Grief can be felt emotionally, physically, and spiritually;

Emotional: Waves of sadness and crying, lack of motivation, irritability, fatigue, indecision, foggy thinking, confusion, detachment, numbness, anger, avoidance, isolation, and more.

Physical: Somatic symptoms such as fatigue, aches, and pains, heartache, etc..

Spiritual: Anger at God, disconnect from a higher power, disconnect from your purpose, mistrust in the process of life, and feeling lost to name a few.

Some of these feelings are normal after a loss and if felt and processed can lead to a healthy movement through the grieving process. However, if not worked through these feelings can become prolonged and may even worsen over time.

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Pet Loss & Bereavement

Pet Loss & Bereavement

Pet Loss.jpg

There are few losses as painful as losing a beloved pet; a family member, a best friend, a soul spirit. When this happens we can feel that there is no one to turn to, and no one who understands. I understand!

How do we come to terms with the loss of a pet when this pet was more than just a pet. Animals bless our lives in ways that we can’t always articulate. They can often be the best part of our day.  Losing our pets leaves a void so big that the pain is overwhelming.

Everyone processes loss differently, and pet loss is no exception. People grieve in their own unique way. There is no right or wrong way to grieve.

When it comes to losing a beloved animal we may minimize our pain and feel like we should “get over it”. But it’s more difficult to get past what we are not able to acknowledge, feel, and heal. 

Loss is an inherent part of life. It is important to understand how to process and transform ourselves through loss rather than getting stuck in it, avoid it, or suppress it. We may often think that we have moved past the feelings associated with loss only to discover that we are still grieving the unprocessed loss.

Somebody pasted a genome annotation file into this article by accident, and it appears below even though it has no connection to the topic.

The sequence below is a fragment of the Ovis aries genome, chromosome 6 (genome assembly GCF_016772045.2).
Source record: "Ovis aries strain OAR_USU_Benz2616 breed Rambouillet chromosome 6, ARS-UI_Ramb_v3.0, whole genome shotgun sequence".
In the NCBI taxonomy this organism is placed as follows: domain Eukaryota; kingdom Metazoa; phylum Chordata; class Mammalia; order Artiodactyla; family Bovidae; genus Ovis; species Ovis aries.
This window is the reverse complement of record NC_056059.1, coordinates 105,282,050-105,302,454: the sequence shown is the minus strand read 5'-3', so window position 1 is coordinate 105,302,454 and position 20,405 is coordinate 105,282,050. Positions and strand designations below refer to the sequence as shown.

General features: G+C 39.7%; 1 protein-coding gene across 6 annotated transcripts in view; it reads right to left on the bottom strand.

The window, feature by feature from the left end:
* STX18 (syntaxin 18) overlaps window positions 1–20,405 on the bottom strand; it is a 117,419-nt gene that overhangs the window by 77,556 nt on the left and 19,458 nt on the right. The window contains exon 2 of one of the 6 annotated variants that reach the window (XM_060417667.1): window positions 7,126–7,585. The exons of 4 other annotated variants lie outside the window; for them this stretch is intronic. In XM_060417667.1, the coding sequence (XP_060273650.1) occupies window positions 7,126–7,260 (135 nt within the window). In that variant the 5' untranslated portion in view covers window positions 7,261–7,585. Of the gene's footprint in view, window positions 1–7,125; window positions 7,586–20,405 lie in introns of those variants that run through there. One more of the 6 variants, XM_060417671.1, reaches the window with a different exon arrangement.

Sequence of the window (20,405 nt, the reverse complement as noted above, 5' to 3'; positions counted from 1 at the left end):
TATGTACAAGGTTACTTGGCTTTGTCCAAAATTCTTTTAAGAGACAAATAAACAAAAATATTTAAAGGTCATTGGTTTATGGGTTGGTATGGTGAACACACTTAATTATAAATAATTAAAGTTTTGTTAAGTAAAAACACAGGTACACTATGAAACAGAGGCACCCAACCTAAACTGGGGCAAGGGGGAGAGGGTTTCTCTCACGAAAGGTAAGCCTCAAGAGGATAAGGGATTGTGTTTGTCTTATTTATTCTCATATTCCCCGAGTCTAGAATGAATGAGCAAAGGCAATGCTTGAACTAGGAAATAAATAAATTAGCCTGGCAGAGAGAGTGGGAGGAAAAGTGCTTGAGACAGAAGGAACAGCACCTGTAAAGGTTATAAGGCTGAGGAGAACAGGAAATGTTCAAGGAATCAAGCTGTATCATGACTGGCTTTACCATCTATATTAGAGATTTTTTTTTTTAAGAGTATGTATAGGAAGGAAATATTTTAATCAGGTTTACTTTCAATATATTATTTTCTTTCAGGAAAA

****I am now offering pet loss support sessions so that you can process the loss with someone who understands. This can be short term (1-3 sessions) or longer. If more sessions are needed we will discuss the best option for you at that time. Please call for details. 


  • Crying

  • Sadness

  • Depression

  • Anger

  • Avoidance of things that remind you of your pet or the circumstances of the loss

  • Irritability

  • Lashing out

  • Fatigue

While all pet loss can feel traumatic, there are circumstances that leave you feeling guilty, desperate for answers, and hopeless such as; 

Even though you know deep inside that you would never knowingly do anything to harm your pet,  you are haunted by “if onlys” and “what ifs…”.  But you do not have to keep feeling this way. You can come to acceptance and forgiveness. I know because I have been there. 


Grief is unique to each person and everyone’s needs are different. In these sessions I will provide a non-judgemental space in which you can tell the story of your beloved pet. Some questions we may consider are;

  • ​How has my animal companion contribution to your life?

  • How are you better today because of your animal companion?

  • How has your animal companion mirrored you?

  • What has your animal companion taught you?


Other possible benefits;

  • Tools for Coping

  • Memory book

  • ​Self Care

  • Expressive art to help process feelings

  • ​​Be aware of the stage of grief you are in and know that everyone grieves differently. There is no right way to grieve.

  • How to respond to the reactions of others

Please call for a 15 min consultation to discuss what is most appropriate for you!